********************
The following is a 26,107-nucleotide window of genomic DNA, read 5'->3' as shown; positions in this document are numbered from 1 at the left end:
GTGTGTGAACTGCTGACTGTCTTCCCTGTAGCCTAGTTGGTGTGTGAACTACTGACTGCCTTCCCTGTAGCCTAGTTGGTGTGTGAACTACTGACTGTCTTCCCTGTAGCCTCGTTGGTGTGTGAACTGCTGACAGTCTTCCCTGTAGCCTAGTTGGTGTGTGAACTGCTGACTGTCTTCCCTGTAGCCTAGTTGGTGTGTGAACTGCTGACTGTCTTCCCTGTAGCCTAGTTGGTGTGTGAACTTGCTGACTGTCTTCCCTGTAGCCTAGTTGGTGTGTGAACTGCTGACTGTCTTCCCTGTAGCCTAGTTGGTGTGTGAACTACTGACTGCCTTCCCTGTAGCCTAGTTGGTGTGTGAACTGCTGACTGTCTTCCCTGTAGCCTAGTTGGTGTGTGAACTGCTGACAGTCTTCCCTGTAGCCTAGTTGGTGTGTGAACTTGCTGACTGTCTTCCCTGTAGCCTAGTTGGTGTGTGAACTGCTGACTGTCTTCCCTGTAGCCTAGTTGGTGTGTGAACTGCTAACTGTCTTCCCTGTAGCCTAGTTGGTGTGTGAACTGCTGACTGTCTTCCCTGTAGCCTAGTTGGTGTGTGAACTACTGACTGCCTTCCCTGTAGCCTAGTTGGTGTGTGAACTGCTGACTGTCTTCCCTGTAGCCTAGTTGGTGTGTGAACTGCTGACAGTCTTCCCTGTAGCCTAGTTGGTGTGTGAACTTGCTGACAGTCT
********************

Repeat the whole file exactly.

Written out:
The following is a 26,107-nucleotide window of genomic DNA, read 5'->3' as shown; positions in this document are numbered from 1 at the left end:
GTGTGTGAACTGCTGACTGTCTTCCCTGTAGCCTAGTTGGTGTGTGAACTACTGACTGCCTTCCCTGTAGCCTAGTTGGTGTGTGAACTACTGACTGTCTTCCCTGTAGCCTCGTTGGTGTGTGAACTGCTGACAGTCTTCCCTGTAGCCTAGTTGGTGTGTGAACTGCTGACTGTCTTCCCTGTAGCCTAGTTGGTGTGTGAACTGCTGACTGTCTTCCCTGTAGCCTAGTTGGTGTGTGAACTTGCTGACTGTCTTCCCTGTAGCCTAGTTGGTGTGTGAACTGCTGACTGTCTTCCCTGTAGCCTAGTTGGTGTGTGAACTACTGACTGCCTTCCCTGTAGCCTAGTTGGTGTGTGAACTGCTGACTGTCTTCCCTGTAGCCTAGTTGGTGTGTGAACTGCTGACAGTCTTCCCTGTAGCCTAGTTGGTGTGTGAACTTGCTGACTGTCTTCCCTGTAGCCTAGTTGGTGTGTGAACTGCTGACTGTCTTCCCTGTAGCCTAGTTGGTGTGTGAACTGCTAACTGTCTTCCCTGTAGCCTAGTTGGTGTGTGAACTGCTGACTGTCTTCCCTGTAGCCTAGTTGGTGTGTGAACTACTGACTGCCTTCCCTGTAGCCTAGTTGGTGTGTGAACTGCTGACTGTCTTCCCTGTAGCCTAGTTGGTGTGTGAACTGCTGACAGTCTTCCCTGTAGCCTAGTTGGTGTGTGAACTTGCTGACAGTCT